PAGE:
Making Sense of Your Bundle with Webpack Sourcemaps
ICYMI: Tomorrow I'll be giving a 1-hour webinar called "Understanding Webpack". There are currently 80+ people registered to attend. Want to be among them?
You generate sourcemaps for your build by specifying a
devtool value in your Webpack config file. Webpack offers a dizzying array of options, the reason being that they are actually presets that proxy to more fine-grained configurations of the
SourceMapDevToolPlugin. The main considerations are speed of build and rebuild, fidelity to your original source code, and privacy in production. More on this last point in a moment.
When you run Webpack in development mode, it uses the "eval" sourcemapping option by default. This embeds the sourcemaps right into your bundles. If you open your browser dev tools and open the sources tab, you'll see not only the bundle files but the original source files alongside them.
Well actually, you'll see something that sort of resembles your source code, but is wrapped in a bunch of Webpack module-loading boilerplate. For development, I recommend instead specifying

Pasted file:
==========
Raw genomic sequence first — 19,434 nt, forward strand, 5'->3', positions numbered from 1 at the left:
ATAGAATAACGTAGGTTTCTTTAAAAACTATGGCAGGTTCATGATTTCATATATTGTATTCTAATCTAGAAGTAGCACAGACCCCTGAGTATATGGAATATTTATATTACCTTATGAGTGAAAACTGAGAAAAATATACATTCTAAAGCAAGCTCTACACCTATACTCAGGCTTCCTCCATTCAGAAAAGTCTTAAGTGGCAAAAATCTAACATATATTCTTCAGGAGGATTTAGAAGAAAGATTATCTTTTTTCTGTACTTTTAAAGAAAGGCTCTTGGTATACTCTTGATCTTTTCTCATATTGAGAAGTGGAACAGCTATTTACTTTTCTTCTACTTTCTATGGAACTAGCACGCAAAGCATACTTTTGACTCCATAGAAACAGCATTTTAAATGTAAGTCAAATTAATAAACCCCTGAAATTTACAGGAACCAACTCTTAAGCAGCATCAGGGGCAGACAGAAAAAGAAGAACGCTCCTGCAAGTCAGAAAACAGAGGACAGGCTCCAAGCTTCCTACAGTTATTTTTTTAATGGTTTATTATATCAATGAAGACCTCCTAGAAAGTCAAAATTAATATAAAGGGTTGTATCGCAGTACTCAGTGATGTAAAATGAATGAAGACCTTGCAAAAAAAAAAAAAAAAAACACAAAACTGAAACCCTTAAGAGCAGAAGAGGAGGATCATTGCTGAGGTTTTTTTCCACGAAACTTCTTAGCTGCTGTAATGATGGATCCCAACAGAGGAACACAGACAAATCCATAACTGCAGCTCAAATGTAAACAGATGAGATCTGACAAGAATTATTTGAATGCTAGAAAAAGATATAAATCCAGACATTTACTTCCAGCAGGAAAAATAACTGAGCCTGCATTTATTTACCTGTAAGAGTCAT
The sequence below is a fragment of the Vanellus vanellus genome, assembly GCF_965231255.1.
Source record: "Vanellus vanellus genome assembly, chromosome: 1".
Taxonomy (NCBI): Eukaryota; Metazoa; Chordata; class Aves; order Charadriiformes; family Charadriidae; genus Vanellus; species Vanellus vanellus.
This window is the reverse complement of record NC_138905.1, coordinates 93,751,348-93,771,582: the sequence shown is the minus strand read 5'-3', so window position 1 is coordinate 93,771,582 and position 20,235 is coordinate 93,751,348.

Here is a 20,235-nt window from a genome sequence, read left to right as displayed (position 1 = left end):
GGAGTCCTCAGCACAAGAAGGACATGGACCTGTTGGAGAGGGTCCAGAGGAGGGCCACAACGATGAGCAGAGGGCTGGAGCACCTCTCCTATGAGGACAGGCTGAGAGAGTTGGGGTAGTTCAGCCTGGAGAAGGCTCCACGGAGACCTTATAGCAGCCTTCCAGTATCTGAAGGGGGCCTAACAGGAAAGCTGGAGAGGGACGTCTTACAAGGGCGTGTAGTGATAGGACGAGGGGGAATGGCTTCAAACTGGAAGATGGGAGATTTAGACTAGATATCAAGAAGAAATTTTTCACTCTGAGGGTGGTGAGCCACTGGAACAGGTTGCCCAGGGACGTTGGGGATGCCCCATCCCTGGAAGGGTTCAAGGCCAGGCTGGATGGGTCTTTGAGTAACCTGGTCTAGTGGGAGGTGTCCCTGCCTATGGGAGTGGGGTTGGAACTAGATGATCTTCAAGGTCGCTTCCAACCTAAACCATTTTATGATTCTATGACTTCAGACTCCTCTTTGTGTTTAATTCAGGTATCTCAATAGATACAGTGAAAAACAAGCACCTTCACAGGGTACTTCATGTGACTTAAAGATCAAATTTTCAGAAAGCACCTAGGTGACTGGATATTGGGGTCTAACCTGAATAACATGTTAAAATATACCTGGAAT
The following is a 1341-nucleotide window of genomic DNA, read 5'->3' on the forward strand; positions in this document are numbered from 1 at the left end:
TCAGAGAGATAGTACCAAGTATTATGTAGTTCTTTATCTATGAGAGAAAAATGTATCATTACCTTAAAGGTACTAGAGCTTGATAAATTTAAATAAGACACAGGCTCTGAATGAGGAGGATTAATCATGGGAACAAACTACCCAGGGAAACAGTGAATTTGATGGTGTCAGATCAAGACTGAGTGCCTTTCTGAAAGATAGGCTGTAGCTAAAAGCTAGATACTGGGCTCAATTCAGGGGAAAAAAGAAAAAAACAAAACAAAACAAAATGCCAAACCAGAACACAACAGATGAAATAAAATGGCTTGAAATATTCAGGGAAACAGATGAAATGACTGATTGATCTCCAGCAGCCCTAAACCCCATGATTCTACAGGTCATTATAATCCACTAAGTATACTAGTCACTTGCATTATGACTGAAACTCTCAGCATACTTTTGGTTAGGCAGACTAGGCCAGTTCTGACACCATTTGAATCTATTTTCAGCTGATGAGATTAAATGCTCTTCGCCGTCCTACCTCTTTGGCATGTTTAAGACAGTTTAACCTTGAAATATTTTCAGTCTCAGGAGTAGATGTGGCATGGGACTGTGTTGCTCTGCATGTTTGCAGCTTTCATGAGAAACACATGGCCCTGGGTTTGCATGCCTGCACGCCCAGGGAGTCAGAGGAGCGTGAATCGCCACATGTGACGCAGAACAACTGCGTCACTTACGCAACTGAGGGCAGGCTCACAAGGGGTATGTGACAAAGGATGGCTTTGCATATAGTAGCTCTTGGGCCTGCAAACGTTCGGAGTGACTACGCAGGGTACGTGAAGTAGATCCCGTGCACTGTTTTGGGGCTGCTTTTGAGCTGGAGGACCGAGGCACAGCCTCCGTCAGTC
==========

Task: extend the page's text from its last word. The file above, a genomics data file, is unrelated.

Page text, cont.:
devtool: eval-source-map. It takes a little longer to generate the sourcemaps, but the result is line-for-line fidelity to your original source. Well worth it in my opinion.
If you run a build in production mode (
webpack --mode production), the default is not to generate sourcemaps at all. That might be ok for now, but eventually you're going to need to know the path back to whatever is throwing those pesky errors in production. A good starting option here is
devtool: source-map. This produces the same fidelity output as
eval-source-map, but extracts them to separate files so that they are not downloaded by your end users. They are not loaded until requested through the browser devtools.
I mentioned earlier that one consideration for sourcemaps is privacy in production. In a business setting, you often don't want to share your source code with the world for anyone to download. By keeping them as separate files, you can put them behind authentication, or even remove them from your production servers altogether and upload them to a separate error reporting service, such as Sentry.
Tomorrow, I'll finish up this series on Webpack by showing you how to compose and cascade your configuration files so that they don't become sprawling, monolithic beasts.